Stop Bugging Me

1 minute read
Bryan Walsh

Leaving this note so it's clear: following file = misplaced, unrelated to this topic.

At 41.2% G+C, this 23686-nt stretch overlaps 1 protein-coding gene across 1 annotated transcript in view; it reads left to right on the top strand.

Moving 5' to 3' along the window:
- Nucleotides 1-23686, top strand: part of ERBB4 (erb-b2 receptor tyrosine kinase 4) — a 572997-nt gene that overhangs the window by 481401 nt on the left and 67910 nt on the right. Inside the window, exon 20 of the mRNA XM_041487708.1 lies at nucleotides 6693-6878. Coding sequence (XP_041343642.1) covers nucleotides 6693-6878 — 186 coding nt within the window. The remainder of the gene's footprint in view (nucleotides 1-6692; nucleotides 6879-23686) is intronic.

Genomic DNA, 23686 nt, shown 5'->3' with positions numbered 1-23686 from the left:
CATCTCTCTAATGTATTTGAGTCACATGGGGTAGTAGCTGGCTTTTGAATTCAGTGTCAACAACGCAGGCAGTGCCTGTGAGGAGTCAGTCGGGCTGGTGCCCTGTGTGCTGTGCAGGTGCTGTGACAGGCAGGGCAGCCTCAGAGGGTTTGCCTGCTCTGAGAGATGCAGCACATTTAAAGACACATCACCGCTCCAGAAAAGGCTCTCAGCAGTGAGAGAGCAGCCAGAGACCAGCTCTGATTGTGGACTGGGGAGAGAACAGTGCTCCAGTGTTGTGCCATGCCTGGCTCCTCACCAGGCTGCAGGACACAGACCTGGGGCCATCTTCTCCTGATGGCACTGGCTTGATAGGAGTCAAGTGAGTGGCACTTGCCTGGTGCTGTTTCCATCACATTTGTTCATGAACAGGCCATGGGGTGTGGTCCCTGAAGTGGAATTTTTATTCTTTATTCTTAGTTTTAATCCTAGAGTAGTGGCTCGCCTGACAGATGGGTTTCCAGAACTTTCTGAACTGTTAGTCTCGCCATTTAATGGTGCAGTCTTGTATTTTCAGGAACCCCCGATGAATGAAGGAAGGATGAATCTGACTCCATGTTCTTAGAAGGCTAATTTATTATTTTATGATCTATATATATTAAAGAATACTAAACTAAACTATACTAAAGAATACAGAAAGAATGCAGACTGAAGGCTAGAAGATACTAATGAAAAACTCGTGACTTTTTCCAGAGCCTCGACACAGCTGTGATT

The espionage game once spawned plenty of cool spy gear, like poison-tipped umbrellas and recording devices disguised as ballpoint pens. But it’s all getting so low-rent. Corporate spies are now using ordinary cell phones as cheap eavesdropping devices. Phones switched to idle and silent mode and set to answer calls automatically can be “accidentally” left behind in an officewhen a spook excuses himself from a meeting to use the bathroom, for exampleand activated remotely from another handset, allowing the user to listen in without the occupants’ knowledge. The scam is more cunning than it sounds: So-called “bug sweepers” that reveal the presence of electronic listening devices ignore the radio frequencies used by cell phones because they are always jammed with traffic, and mobile handsets are so ubiquitous and innocuous that people tend to overlook them. But now there’s a countermeasure. An Israeli company, Netline Communications Technologies, has devised a $1,350 gadget that detects cell-phone transmissions within an area roughly the size of a large officeand it plays MP3s, too. So it looks like corporate spies may have to go back to plantingbugs the old fashioned way.

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